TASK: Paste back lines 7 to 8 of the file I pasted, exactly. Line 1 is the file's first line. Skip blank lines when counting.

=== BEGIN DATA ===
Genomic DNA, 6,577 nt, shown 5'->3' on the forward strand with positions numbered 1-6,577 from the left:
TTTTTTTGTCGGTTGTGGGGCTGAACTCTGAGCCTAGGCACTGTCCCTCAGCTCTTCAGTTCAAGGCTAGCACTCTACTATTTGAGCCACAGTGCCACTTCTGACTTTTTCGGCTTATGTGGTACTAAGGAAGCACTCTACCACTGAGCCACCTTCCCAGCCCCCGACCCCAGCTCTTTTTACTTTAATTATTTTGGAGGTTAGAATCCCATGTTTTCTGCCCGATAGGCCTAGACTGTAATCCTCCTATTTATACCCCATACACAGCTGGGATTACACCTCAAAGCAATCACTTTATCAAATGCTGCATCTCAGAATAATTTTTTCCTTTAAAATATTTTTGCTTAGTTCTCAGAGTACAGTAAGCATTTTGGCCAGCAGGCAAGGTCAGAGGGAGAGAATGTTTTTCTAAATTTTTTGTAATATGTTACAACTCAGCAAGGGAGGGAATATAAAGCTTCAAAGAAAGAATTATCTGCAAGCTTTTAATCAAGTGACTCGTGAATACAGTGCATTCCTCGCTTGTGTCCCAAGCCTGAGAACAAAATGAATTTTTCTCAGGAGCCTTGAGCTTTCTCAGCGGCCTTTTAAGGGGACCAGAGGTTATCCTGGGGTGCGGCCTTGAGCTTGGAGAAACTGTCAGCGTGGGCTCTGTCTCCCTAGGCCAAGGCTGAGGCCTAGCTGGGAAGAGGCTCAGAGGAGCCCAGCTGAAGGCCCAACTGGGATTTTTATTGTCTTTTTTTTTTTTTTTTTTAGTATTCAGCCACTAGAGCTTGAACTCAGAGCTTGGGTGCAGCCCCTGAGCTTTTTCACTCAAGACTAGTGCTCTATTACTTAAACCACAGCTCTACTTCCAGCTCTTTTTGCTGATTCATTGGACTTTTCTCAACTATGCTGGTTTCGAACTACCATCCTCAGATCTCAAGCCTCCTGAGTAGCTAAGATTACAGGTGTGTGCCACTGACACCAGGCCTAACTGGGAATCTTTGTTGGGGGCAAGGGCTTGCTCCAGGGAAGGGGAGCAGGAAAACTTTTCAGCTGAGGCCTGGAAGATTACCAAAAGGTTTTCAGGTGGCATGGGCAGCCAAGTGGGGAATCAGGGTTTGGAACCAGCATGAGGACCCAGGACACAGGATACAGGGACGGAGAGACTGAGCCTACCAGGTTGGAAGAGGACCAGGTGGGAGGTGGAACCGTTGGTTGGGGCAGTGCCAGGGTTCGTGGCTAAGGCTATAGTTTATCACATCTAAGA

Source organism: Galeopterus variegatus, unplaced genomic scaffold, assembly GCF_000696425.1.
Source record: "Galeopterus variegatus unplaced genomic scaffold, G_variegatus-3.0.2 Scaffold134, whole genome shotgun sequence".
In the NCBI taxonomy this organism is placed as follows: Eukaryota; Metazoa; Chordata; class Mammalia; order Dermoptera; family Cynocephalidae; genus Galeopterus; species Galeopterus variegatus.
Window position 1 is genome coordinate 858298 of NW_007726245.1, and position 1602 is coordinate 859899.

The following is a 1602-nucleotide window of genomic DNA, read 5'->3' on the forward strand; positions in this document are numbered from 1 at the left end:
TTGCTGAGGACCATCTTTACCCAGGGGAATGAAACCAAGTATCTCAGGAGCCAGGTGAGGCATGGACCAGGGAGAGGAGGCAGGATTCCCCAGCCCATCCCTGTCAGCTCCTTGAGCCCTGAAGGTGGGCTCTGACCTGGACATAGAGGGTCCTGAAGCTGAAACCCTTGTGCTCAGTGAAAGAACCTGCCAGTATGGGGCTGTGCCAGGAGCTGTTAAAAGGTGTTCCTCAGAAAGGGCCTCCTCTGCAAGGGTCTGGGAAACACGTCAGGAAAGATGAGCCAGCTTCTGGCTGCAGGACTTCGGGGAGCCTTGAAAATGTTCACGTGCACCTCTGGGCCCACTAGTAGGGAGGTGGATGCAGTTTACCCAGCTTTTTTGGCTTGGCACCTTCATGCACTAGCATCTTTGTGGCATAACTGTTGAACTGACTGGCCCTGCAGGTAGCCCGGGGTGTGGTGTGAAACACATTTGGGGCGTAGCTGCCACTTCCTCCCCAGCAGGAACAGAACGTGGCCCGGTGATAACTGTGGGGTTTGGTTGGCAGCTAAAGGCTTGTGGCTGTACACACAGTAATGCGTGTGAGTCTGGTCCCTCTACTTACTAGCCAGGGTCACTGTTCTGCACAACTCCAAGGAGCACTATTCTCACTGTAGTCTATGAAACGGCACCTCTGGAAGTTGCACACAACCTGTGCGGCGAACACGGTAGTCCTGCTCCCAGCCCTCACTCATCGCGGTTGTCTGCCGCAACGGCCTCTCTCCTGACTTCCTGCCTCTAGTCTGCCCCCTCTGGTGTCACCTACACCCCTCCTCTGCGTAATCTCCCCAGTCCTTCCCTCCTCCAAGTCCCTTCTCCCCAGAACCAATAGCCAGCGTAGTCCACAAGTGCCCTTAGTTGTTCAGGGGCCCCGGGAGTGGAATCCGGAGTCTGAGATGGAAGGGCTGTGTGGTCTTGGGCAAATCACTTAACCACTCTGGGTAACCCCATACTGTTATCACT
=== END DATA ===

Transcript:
The following is a 1602-nucleotide window of genomic DNA, read 5'->3' on the forward strand; positions in this document are numbered from 1 at the left end:
TTGCTGAGGACCATCTTTACCCAGGGGAATGAAACCAAGTATCTCAGGAGCCAGGTGAGGCATGGACCAGGGAGAGGAGGCAGGATTCCCCAGCCCATCCCTGTCAGCTCCTTGAGCCCTGAAGGTGGGCTCTGACCTGGACATAGAGGGTCCTGAAGCTGAAACCCTTGTGCTCAGTGAAAGAACCTGCCAGTATGGGGCTGTGCCAGGAGCTGTTAAAAGGTGTTCCTCAGAAAGGGCCTCCTCTGCAAGGGTCTGGGAAACACGTCAGGAAAGATGAGCCAGCTTCTGGCTGCAGGACTTCGGGGAGCCTTGAAAATGTTCACGTGCACCTCTGGGCCCACTAGTAGGGAGGTGGATGCAGTTTACCCAGCTTTTTTGGCTTGGCACCTTCATGCACTAGCATCTTTGTGGCATAACTGTTGAACTGACTGGCCCTGCAGGTAGCCCGGGGTGTGGTGTGAAACACATTTGGGGCGTAGCTGCCACTTCCTCCCCAGCAGGAACAGAACGTGGCCCGGTGATAACTGTGGGGTTTGGTTGGCAGCTAAAGGCTTGTGGCTGTACACACAGTAATGCGTGTGAGTCTGGTCCCTCTACTTACTAGCCAGGGTCACTGTTCTGCACAACTCCAAGGAGCACTATTCTCACTGTAGTCTATGAAACGGCACCTCTGGAAGTTGCACACAACCTGTGCGGCGAACACGGTAGTCCTGCTCCCAGCCCTCACTCATCGCGGTTGTCTGCCGCAACGGCCTCTCTCCTGACTTCCTGCCTCTAGTCTGCCCCCTCTGGTGTCACCTACACCCCTCCTCTGCGTAATCTCCCCAGTCCTTCCCTCCTCCAAGTCCCTTCTCCCCAGAACCAATAGCCAGCGTAGTCCACAAGTGCCCTTAGTTGTTCAGGGGCCCCGGGAGTGGAATCCGGAGTCTGAGATGGAAGGGCTGTGTGGTCTTGGGCAAATCACTTAACCACTCTGGGTAACCCCATACTGTTATCACT